4. Eka Pada Koundinyasana I
Another powerful arm balance, this pose requires arm strength, core stability and mobility in the hamstrings and hips. You’ll work through Side Crow Pose, so practicing that pose is an awesome preparation for Eka Pada Koundinyasana I.
Begin in Mountain Pose. Bend the knees and drop down to Tiny Ball pose. Lengthen through the crown of the head and twist the torso to place the hands on the mat at the right side of your body, fingers facing the right edge of your mat. Keep the triceps engaged and shift your weight forward, supporting the outside of the right leg with the triceps of Chaturanga arms. Trust the strength of your core as you keep the weight shifting into the torso and lift the feet off of the ground.
Begin to straighten the legs, extending the top (left) leg back toward the back of your space, and working the bottom (right) leg up toward the left shoulder.
>> Read more: 31-Day Yoga Challenge
5. Peacock Pose
This beautiful arm balance is wonderful for strengthening the lower back and glutes, and for stimulating the digestive system. Begin in high plank pose. Rotate your arms outward so the insides of your elbows point straight forward and your fingers are pointing toward the back of your mat. Shift your weight forward and lower your abdomen down to rest on your elbows, keeping the arms squeezing in. The elbows should land above the hips, and slightly in toward the belly button (but NOT directly over the stomach). Keep your gaze down at the mat to protect the alignment of the spine. Squeeze your legs, as if they are zipped together, and slowly start to lift the legs by activating the muscles in the lower back. A natural engagement of the gluteal muscles occurs here as well. Do NOT hold your breath – breathe deeply into the back body and keep the abdominal muscles engaged as you lift your legs.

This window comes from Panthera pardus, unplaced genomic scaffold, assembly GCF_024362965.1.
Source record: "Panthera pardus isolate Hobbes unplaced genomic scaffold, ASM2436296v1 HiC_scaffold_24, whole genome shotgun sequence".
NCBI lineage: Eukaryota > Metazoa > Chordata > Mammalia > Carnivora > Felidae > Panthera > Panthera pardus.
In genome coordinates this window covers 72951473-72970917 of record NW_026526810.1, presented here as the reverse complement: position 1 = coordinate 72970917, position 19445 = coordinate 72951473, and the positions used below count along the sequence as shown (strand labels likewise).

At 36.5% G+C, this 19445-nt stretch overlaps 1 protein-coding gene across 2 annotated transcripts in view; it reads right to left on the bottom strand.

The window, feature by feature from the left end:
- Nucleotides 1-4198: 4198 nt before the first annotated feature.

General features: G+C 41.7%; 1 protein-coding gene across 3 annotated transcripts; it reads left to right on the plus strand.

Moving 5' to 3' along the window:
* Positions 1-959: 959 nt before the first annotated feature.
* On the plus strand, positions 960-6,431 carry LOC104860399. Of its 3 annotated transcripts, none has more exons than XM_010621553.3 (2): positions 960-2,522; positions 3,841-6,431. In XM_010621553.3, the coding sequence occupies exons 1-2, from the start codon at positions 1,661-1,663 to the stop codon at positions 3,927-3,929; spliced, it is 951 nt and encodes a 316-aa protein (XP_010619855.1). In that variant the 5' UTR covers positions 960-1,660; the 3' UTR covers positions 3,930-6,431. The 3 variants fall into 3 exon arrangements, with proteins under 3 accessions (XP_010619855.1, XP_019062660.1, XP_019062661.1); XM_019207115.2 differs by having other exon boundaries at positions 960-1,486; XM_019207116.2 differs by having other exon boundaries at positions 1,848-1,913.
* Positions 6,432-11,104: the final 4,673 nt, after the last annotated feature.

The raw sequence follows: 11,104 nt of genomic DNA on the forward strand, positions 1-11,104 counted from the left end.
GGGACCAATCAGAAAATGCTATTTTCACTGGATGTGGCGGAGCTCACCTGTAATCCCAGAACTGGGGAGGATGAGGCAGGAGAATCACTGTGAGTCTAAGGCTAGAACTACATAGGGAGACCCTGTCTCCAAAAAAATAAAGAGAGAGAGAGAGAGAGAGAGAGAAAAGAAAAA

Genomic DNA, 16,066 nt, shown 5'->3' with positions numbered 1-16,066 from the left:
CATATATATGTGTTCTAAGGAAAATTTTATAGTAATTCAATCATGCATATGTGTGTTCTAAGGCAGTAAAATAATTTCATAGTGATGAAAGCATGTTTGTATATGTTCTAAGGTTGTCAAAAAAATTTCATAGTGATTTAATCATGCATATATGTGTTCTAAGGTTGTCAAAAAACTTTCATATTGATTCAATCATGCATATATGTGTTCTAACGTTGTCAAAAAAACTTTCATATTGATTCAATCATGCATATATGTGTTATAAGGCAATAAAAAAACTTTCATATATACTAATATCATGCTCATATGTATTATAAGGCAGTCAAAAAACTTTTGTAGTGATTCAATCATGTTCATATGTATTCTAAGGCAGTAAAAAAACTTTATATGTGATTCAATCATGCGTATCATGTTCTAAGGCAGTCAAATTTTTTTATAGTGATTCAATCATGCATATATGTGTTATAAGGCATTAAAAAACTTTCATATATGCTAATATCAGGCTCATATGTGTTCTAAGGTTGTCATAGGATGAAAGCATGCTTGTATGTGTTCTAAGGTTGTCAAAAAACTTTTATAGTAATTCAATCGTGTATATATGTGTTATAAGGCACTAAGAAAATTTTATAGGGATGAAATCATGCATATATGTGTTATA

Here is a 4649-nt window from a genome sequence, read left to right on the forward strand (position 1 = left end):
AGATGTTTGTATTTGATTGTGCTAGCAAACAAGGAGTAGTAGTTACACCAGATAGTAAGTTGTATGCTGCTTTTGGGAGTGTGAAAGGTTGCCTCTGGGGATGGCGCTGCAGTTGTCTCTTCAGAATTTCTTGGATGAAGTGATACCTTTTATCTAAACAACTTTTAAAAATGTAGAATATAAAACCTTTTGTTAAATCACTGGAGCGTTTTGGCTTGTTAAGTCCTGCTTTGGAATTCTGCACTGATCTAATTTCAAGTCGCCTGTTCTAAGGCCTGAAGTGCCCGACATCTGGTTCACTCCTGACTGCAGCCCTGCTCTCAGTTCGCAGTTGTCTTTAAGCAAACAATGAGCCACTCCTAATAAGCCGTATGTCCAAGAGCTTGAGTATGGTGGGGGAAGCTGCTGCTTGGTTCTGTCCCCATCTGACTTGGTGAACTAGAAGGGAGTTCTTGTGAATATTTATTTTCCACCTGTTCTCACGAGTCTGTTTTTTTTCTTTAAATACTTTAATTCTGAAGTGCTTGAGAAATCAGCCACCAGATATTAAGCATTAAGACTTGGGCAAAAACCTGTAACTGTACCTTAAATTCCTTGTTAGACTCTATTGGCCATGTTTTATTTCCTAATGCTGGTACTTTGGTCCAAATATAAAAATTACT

Ease into this pose! It requires large range of motion in the shoulders, lower back flexibility, open hips and chest. As the name suggests, this pose is a progression of Single Leg Pigeon Pose, so start there. From Downward Facing Dog, lift the right leg up into Three-legged Dog. Drive the right knee forward toward the chest, shifting the shoulders over the wrists.
Place the right knee on the floor as close to the right wrist as possible. Drop the sit bones straight down toward the floor, left leg extended straight behind. Resist the urge to shift the hips to the right just to make contact with the ground. You want your hips to touch floor with equal pressure. If you are comfortably rooted on the mat through the sit bones, bend the left knee, bringing the foot up toward the back-body. Reach back with the left hand to grab the inside arch of the left foot. Inhale your right arm straight up overhead, then bend at the elbow to drop the right hand behind the head. Walk the left toes up into the bend of the left elbow (where it will stay), and bring the left hand together with the right. Try to keep the hips and shoulders square to the front of your mat. Bring your gaze slightly upward. As you release, try a counter-stretch.
(Aids: strap, block)
(This pose leads to: One Legged King Pigeon with Foot Hold, King Pigeon)
Let these six poses inspire you to continue practicing and building strength. Always listen to your body to avoid pushing yourself too far. If any part of these postures is not available to you right now, work on the preparatory posture right before it to continue to increase your strength and flexibility. Remember, yoga is not about what someone else can do, but about your journey from where you are right now to where you want to be.
Disclaimer: The content of the Skinny Mom blog and website, including text, graphics and images, are for informational purposes only. The content of this blog is not intended to be a substitute for professional medical advice. Always seek the advice of your physician or other qualified health provider with any questions you may have. Do not disregard professional medical advice. Not all exercises are suitable for everyone.